I still remember the day I said: “I want to live in Canada and work in my field”. I was confident my English would improve soon enough to get a job in this industry that is about being a TOTAL PRO in the writing and speaking departments.
The interesting part is that dreaming is as frequent as having to deal with the impostor syndrome.
For a long time, I thought my English was “poor” because I was not a fast learner. It took me years to realize my English wasn’t the real problem. I was and still am in the process that every immigrant faces in a country with a different language.
Actually, I am a fast learner!
Sometimes I still struggle with finding the word I need, being spontaneous is not that easy yet, and jokes are not the same; but it has to do with how perfectionist I am, how terrified I am to be considered dumb, and how frustrated I get when I feel I can’t be myself in a different language.
For more than three years I dreamed of the day I could be perfectly fluent, with no grammar or pronunciation mistakes; but there’s no room for anxiety or rush because, again, this is a process, and no one can skip it.
If this is what I’ve got, then what?
While at the beginning I thought my job in Canada wasn’t that meaningful; recently, I learned how important this role is for the community I belong to.
Now I also want to keep bonding with English-speakers to become a better liaison between them and the Spanish-speaking community.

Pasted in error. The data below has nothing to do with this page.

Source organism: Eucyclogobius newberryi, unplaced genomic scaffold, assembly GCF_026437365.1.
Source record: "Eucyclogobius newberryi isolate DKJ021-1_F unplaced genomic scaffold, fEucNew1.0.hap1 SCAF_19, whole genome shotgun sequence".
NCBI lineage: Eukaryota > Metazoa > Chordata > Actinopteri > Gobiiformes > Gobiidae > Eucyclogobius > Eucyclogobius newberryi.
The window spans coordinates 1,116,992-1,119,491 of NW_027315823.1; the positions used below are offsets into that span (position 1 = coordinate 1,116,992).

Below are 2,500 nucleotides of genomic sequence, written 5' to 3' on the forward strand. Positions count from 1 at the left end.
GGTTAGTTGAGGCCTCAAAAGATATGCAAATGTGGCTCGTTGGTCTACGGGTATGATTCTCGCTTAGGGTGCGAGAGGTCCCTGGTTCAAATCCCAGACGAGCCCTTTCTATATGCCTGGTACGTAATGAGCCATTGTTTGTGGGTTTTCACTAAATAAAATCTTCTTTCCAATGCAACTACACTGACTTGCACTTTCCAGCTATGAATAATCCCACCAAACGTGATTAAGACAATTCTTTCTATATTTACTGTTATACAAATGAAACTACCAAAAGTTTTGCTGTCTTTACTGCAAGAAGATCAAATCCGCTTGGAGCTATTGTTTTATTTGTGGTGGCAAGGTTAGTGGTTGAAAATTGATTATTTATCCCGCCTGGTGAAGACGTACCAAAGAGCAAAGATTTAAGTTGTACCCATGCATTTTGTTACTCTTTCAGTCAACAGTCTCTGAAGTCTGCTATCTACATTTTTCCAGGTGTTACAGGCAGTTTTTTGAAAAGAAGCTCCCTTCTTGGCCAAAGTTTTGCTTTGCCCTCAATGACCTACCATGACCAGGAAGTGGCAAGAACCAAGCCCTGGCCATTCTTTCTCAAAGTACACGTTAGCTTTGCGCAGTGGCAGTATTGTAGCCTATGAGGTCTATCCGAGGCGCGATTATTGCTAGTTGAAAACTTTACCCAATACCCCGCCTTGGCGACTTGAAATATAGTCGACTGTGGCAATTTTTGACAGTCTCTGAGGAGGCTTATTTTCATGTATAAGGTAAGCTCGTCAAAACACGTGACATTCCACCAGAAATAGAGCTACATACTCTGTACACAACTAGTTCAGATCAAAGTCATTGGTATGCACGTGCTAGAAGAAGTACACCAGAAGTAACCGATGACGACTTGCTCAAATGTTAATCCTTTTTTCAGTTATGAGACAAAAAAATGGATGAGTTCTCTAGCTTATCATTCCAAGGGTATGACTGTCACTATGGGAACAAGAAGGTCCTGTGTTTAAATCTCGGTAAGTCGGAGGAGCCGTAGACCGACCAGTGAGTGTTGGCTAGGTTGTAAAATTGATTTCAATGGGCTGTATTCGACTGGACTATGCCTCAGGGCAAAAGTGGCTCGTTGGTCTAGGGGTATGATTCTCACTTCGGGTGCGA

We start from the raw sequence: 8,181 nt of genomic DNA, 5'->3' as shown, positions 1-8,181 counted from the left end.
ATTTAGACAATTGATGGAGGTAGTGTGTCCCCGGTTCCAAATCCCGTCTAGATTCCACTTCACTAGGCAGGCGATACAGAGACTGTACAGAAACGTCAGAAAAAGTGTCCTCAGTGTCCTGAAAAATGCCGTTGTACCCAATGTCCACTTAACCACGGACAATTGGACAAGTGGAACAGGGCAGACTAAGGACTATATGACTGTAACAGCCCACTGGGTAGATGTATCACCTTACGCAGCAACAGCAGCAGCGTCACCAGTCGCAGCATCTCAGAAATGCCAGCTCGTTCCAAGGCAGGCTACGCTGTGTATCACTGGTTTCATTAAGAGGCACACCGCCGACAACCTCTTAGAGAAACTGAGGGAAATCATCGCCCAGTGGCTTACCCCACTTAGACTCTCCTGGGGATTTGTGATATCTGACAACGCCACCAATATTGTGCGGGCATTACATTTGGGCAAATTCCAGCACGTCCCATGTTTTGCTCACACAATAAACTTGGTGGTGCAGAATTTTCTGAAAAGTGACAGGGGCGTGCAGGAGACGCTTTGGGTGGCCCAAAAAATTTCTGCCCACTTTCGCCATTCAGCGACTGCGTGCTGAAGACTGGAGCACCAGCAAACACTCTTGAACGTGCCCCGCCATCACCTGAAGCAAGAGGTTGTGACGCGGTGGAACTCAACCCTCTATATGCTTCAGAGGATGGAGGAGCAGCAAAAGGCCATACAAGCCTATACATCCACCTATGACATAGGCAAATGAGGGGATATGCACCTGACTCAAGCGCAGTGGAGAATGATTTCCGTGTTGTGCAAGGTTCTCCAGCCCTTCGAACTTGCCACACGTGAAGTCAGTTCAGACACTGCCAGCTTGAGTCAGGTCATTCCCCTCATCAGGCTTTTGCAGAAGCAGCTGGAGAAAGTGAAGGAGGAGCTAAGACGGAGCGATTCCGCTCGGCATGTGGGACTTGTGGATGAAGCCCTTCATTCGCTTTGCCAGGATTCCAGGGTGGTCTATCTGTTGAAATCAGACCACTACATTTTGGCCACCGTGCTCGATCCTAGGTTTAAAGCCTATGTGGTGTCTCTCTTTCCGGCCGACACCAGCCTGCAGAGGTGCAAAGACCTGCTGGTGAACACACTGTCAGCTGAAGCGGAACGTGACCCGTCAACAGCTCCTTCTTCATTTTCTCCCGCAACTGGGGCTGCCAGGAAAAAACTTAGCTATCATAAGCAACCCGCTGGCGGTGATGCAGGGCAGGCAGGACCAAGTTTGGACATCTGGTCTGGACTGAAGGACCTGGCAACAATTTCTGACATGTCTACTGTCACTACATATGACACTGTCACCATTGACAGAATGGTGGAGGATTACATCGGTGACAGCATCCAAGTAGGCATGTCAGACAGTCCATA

Once I found that purpose, I realized that these years in Canada have given me many tools in every aspect of my life. I valued them and I started feeling more comfortable with MY English.
I was finally listening to my brain saying:
You see?! I’m improving little by little, give me the chance to develop all these skills at my own pace!
It was MAGIC! The moment I “heard” that, I became more fluent.
Long time ago, I was told we must be careful with what we think and what we say about ourselves because it can either put us barriers or make us accomplish our goals.
Today I still feel frustrated when I stumble when I can’t find a term or people don’t get me, but at least I don’t freak out anymore.
Now, I’m aware my brain is on it, doing its best; so, it’s time for me to trust it because no matter how control freaks or perfectionists we are, at the end we must work hard and go with the flow. Simoultaneously. 😅
One thought on “My brain says: on it!”
15 years to this date after I landed in Canada, I still make small mistakes or have some grammatical inaccuracies, but you know what, Silvia? I do not let that bother me as much as it bothered me at the beginning. Like you, I do not let this hold me back. I just shake it off and keep going, At least I am fluent in 2 languages, right? this is 1 more than most people. Good enough for me! 🙂